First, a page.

Skip to content
Home » Jainism in India » Karnataka » Jinanathapura / Jinnathapura

Jinanathapura / Jinnathapura

    Jinathanathapura / Jinnathapura is situated at a distance of two Kms from Shravanabelagola. It is found behind the Chandaragiri hillock at Shravanabelagola and one can gain access to it by receding the Chandragiri hillock from its rear side or on foot through a walk way behind the Akkana Basadi. There is also an alternative route through one of the roads from Shravanabelagola.

    There are two Jain temples at Jinanathapura, the Aregal Basadi/Parshwanatha Basadi and Shanthinatha Basadi.

    Aregal Basadi/Parshwanatha Basadi – This is a brick and mortar structure found beside the lotus pond at Jinanathapura. It was constructed during the early period of 12th century A.D. by Hiri-Aechimayya son of Barma and the brother’s son of Gangaraja and Banganabbe. He was a pious Jain and is known to have constructed many Jain temples across Karnataka. Among these, the temple built at Koppala (an erstwhile Jain heritage center formerly known as Kopanachala) is in its ruins and is fully demolished. The Shanthinatha Basadi found on the Chandragiri hillock was also built by him. He attained Samadhi after taking a sannyasa diksha. An inscription mentions a memorial stone (Nishadi Kallu) erected in his honour by his wife and mother.

    The temple has a Mukha mantapa, navaranga – with 10 pillars, antarala, and garbagriha. The garbagriha enshrines a five feet high white coloured marble idol of Lord Parshwanatha in Padmasana. This 19th-century idol replaced the original image when it was damaged. In the antarala is found a gandhakuti (an arch-like rectangular formation around the door leading to the Garbagriha with cells all around. Small Jain idols will be placed in these cells.) flanked by Dharanendra Yaksha and Padmavathi Yakshi. On the right side of the navaranga are installed the Nagashilpa idols. An ancient inscription can be found on the right of the temple. Thought the temple is not significant from the architectural point of view but it is important since the history of the construction of Jinanathapura begins from the period of the construction of this temple.

    Shantinath Basadi/Shantishwara Basadi – This temple is found on the north western side of Jinanathapura. This is one of the ornate of all the Hoysala Basadi’s in Karnataka except that it is devoid of the pinnacle. This temple was built around 1200 A.D. by Recha?a a general under the Hoysala king Vira Ballala II. The temple is known for its star shaped foundation (a typical feature of Hoysalan temples), round bell-shaped pillars, elaborate doorways ceilings (bhuvaneshwari), niches in the hall and the fine craftsmanship.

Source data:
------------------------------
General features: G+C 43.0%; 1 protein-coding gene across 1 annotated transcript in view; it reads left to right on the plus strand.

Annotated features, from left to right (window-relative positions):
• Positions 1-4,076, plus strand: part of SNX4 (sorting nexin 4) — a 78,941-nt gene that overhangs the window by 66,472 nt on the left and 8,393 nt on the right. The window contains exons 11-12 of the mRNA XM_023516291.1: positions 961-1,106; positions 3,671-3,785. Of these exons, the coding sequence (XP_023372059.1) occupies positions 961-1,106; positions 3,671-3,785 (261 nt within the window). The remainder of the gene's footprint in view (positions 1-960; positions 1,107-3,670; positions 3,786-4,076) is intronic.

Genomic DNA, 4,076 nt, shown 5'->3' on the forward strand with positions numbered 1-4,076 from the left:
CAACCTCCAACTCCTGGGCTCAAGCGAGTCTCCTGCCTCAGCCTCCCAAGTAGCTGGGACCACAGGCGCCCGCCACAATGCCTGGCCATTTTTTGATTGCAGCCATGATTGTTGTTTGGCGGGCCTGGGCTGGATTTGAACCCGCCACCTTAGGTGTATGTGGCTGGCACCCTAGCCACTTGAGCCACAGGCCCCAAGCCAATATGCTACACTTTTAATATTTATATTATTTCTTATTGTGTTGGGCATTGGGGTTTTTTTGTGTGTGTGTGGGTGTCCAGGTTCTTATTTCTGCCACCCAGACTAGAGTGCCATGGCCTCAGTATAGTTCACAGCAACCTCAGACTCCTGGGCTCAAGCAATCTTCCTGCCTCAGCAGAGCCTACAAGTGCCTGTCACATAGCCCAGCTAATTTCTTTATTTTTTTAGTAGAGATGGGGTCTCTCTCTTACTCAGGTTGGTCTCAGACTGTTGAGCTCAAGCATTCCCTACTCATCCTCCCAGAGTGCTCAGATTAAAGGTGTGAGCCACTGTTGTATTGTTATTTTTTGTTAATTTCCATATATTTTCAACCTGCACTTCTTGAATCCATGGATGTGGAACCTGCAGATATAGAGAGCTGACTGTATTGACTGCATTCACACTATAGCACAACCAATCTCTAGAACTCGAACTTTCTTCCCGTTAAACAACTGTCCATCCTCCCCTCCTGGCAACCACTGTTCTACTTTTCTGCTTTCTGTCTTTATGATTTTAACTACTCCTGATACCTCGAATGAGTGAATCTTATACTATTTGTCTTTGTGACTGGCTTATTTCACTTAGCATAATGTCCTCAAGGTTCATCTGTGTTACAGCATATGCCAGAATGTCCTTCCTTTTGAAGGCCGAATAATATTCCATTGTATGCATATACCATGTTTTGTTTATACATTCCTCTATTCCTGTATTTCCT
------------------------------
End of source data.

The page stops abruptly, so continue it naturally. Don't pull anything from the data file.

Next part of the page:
In addition to this the temple is very impressive in terms of the sixty eight outer wall reliefs and is of iconographic importance. These include the reliefs of Tirthankaras, Yakshas, Yakshis,  Goddesses, dancers, Musicians and others. Some of the images that can be recognised here are Lord Parshwanatha, Lord Suparshwanatha, Lord Neminatha, Yaksha Dharanendra, Yaksha Sarvarhna, Yakshi Padmavathi, Yakshi Chakreshwari, Yakshi Ambika, Yakshi Vajrashrinkala, Yakshi Ananthamathi, Goddess Saraswathi, Rati & Manmatha, Manmatha, dancing drummers, dressing girls and many other Tirthankaras and other figures. These images have drawn the attention of many historians and students of art and architecture.

    The temple has a spacious navaranga with attractively carved pillars, antarala and a garbagriha. The Bhuvaneshwari (ceiling) of the navaranga has been adorned with a series of attractive carvings with a central Tirthankara surrounded by ashta dikpalakas. The door leading to the garbagriha is very impressive particularly on the lintel. We can find a four feet high black coloured idol of Lord Parshwanatha in padmasana in the garbagriha. The idol is installed on a 30 inches high attractively carved pedestal and is flanked by chowri bearers.

    The attractively carved pillars, idols and the architectural skills used in the making of the temple are no way less than the once found at the world famous temples of Belur and Halebidu.

    The temple disturbed during heavy floods in 2005, was later renovated by the archeological department.

    error: Jain Heritage Centres - Celebrating Jain Heritage.....Globally!